Labor & Employment Law Daily Employee’s refusal to operate machine due to earlier safety concerns was protected concerted activity
Tuesday, July 9, 2019

Employee’s refusal to operate machine due to earlier safety concerns was protected concerted activity

By Marjorie Johnson, J.D.

The employee’s refusal to follow an order to operate the machine in a manner inconsistent with current written instructions, and which he believed risked explosion, was a “logical outgrowth” of concerns he and his coworker had raised earlier that day.

An oil refinery employee’s refusal to operate a machine based on his safety fears was a “logical outgrowth” of his morning discussions with a coworker about the same assignment and concerns and therefore constituted protected concerted activity, the Eighth Circuit ruled. Enforcing an NLRB order finding that the employer unlawfully suspended him in violation of the NLRA, the appeals court also found multiple indications of discriminatory motive, including that the employer “abruptly indicated its hostility” to his behavior by sending him home after his repeated refusal to work, relied almost solely on supervisors’ accounts in its internal investigation, and gave inconsistent reasons for disciplining him (St. Paul Park Refining Co., LLC dba Western Refining v. NLRB, July 8, 2019, Shepherd, B.).

Policies encouraged safety. Some of the refinery’s workers were represented by a union, including the employee, who had served as a union steward for several years. Both the collective bargaining agreement and the employee handbook required workers to notify supervisors if they believed work conditions were unsafe and help remedy dangerous conditions. Workers were also required to follow written procedures and any changes had to be documented on a “step-change” form. A “safety stop” policy also gave workers the authority to stop a job due to safety concerns and discuss mitigation measures with supervisors. Company documents stated that such concerns could be raised without fear of retaliation.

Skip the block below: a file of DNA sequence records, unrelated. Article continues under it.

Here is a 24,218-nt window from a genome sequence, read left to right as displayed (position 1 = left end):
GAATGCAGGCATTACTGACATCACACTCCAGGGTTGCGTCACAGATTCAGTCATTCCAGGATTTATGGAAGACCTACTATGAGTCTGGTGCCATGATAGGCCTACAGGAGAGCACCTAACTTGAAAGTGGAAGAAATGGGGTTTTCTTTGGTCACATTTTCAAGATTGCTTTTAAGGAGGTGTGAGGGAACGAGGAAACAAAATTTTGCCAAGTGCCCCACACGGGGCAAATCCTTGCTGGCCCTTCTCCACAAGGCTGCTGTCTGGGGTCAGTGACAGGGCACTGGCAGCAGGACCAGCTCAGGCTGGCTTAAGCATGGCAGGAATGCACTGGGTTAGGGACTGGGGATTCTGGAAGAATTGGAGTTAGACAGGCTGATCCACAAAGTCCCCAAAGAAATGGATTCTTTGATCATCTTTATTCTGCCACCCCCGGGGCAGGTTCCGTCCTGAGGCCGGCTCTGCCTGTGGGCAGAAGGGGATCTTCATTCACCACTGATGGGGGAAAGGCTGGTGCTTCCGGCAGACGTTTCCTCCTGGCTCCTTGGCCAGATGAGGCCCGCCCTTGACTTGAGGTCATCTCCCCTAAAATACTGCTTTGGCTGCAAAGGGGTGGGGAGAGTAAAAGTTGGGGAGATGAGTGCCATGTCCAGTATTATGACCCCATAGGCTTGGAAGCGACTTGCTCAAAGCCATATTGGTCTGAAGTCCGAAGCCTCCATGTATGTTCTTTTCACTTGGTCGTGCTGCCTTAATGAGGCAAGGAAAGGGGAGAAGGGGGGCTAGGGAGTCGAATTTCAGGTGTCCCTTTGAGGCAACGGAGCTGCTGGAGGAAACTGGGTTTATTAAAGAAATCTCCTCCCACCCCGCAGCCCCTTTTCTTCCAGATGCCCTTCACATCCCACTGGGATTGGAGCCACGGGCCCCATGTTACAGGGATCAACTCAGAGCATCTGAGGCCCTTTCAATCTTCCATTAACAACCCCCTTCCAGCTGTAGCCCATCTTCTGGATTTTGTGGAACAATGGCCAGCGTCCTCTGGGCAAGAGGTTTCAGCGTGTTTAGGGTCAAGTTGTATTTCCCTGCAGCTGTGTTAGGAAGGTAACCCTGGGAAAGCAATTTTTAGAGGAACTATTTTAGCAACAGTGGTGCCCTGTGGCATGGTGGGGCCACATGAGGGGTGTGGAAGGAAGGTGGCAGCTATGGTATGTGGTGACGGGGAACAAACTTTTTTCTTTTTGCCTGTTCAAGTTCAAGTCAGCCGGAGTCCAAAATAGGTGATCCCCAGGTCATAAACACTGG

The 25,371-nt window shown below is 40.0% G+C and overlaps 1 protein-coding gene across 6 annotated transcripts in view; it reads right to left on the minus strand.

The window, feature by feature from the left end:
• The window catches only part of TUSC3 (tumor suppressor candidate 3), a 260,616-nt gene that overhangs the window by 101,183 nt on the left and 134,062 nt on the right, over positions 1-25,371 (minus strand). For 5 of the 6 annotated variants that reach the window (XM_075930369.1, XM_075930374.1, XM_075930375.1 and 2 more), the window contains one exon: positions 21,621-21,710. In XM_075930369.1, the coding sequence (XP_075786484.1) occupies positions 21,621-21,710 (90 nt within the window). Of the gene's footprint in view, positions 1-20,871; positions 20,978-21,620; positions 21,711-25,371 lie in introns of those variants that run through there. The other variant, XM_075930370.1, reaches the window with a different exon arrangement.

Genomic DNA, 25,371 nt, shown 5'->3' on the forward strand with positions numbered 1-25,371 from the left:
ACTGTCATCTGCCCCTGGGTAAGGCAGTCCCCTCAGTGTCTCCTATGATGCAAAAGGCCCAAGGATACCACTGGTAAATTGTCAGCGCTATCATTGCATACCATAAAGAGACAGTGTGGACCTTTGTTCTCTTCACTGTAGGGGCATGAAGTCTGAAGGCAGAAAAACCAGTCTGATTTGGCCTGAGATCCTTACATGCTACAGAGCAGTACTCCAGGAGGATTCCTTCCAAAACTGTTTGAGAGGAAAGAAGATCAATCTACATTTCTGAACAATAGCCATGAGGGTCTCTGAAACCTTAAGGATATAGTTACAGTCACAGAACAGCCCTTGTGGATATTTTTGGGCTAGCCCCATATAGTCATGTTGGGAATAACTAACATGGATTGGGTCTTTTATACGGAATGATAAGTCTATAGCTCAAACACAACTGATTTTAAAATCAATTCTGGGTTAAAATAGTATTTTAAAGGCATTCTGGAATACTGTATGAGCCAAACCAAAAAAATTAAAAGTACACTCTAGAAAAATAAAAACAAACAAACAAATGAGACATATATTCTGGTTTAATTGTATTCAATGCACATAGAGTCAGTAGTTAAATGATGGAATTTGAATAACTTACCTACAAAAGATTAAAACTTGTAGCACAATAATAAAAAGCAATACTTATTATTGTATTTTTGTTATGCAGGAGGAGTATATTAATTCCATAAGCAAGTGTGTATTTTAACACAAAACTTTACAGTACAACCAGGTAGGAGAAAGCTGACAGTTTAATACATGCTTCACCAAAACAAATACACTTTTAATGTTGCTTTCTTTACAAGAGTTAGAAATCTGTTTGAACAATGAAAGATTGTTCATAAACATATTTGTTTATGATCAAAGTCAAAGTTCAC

Coworker raises concern. On the morning at issue, the employee’s coworker was assigned the task of restarting a certain machine, which required injecting hydrochloric acid from pressurized cylinders to clear out water and rust. A few weeks earlier, the employer had implemented a new technique for injecting the acid that involved heating the cylinders with steam. However, the written procedure had not been updated.

New form required removal of other cylinders. The coworker asked the employee about the safety of the new steam-heating method, and the employee expressed his discomfort. They voiced their concerns to an engineer, who prepared a step-change form that included an instruction that other hydrochloric acid cylinders should not be in the same area as the one that would be heated.

Complains about dangerous, undocumented procedure. After the task was reassigned to the employee that afternoon, he expressed concern that other cylinders were near the cylinder to be heated. Though his supervisor told him to mitigate the hazard by placing insulation blankets over those cylinders, he insisted the written procedure called for removing them from the area. Fearing the supervisor’s suggestion was unsafe and risked explosion, he asked that the safety department to review that suggestion and began filling out a safety-stop form.